John Ganz is the writer of the newsletter Unpopular Front and the author of the forthcoming book “When the Clock Broke: Con Men, Conspiracists, and How America Cracked Up in the Early 1990s.” In this conversation, we discuss how figures like David Duke and Pat Buchanan were able to galvanize the fringes of the Republican Party; Trump’s specific brand of TV-ready charisma; and what liberals tend to overlook about the appeal of this populist political aesthetic.

    This episode contains strong language.

    Mentioned:

    “Right-Wing Populism” by Murray N. Rothbard

    “The ‘wave’ of right-wing populist sentiment is a myth” by Larry Bartels

    “How we got here” by Matthew Yglesias

    Book Recommendations:

    What Hath God Wrought? by Daniel Walker Howe

    After Nationalism by Samuel Goldman

    The Politics of Cultural Despair by Fritz R. Stern

    Thoughts? Guest suggestions? Email us at ezrakleinshow@nytimes.com.

    You can find transcripts (posted midday) and more episodes of “The Ezra Klein Show” at nytimes.com/ezra-klein-podcast. Book recommendations from all our guests are listed at https://www.nytimes.com/article/ezra-klein-show-book-recs.

    This episode of “The Ezra Klein Show” was produced by Annie Galvin. Fact-checking by Michelle Harris. Our senior engineer is Jeff Geld, with additional mixing from Efim Shapiro. Our senior editor is Claire Gordon. The show’s production team also includes Rollin Hu and Kristin Lin. Original music by Isaac Jones. Audience strategy by Kristina Samulewski and Shannon Busta. The executive producer of New York Times Opinion Audio is Annie-Rose Strasser. Special thanks to Sonia Herrero.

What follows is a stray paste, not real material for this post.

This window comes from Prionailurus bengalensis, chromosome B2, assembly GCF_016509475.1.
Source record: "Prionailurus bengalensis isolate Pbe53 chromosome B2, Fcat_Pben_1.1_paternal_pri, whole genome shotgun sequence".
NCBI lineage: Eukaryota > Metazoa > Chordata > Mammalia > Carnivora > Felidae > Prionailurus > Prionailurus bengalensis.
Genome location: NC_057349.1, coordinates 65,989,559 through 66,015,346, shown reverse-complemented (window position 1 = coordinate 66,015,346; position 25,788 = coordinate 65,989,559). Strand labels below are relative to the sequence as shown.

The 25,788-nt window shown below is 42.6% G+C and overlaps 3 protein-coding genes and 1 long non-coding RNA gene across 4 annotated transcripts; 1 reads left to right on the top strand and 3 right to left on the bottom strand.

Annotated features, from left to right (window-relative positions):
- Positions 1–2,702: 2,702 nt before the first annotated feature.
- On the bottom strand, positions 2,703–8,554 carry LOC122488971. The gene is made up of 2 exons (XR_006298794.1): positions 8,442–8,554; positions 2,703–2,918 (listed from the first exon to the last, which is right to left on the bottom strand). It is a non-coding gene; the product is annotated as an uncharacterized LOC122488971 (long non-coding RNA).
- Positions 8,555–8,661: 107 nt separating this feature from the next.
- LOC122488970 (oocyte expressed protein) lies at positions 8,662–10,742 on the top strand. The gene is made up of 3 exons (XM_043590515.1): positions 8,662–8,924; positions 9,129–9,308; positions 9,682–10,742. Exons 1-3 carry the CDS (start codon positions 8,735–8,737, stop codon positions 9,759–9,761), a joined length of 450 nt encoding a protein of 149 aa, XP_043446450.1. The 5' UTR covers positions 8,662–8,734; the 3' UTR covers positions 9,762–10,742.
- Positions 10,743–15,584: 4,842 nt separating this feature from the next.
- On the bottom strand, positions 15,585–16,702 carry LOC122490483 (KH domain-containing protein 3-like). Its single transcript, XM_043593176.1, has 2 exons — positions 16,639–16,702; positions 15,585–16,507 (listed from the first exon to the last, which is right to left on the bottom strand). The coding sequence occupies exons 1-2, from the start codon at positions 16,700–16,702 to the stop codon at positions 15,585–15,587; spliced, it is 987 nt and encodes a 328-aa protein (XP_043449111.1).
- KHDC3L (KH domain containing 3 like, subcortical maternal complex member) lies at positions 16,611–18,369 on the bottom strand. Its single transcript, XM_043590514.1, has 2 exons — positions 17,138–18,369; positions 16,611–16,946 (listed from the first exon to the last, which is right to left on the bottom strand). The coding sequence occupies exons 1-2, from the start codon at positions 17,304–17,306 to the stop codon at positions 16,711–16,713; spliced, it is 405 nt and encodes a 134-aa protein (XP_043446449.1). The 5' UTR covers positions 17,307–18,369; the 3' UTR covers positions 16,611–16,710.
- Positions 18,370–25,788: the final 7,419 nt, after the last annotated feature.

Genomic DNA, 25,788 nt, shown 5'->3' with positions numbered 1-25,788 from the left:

• 1h 18 min
    Matter of Opinion: Paul Krugman on Inflation, ‘Bad Vibes’ and 2024

    Matter of Opinion: Paul Krugman on Inflation, ‘Bad Vibes’ and 2024

    We’ll be back on Friday with a new episode. In the meantime, we wanted to share one of our favorite recent episodes from our sister podcast, “Matter of Opinion.”

    Why does the economy look so good to economists but feel so bad to voters?

    The Nobel laureate economist Paul Krugman joins the hosts on “Matter of Opinion” to discuss why inflation, interest rates and wages aren’t in line with voters’ perception of the economy. Then, they debate with Paul how big of an influence the economy will be on the 2024 presidential election, and which of the two presumed candidates, Joe Biden and Donald Trump, it could benefit. Plus, Ross Douthat’s lessons on aging, through Michael Caine impressions.

    Mentioned:

    “Believing Is Seeing,” from Paul Krugman’s newsletter

    “The Age of Diminished Expectations,” by Paul Krugman

    “The Trip” scene: “This Is How Michael Caine Speaks”

    • 36 min

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hncdejernbd eu ,

Good work

Good work!! Keep doing that. We the people (99%) thank you !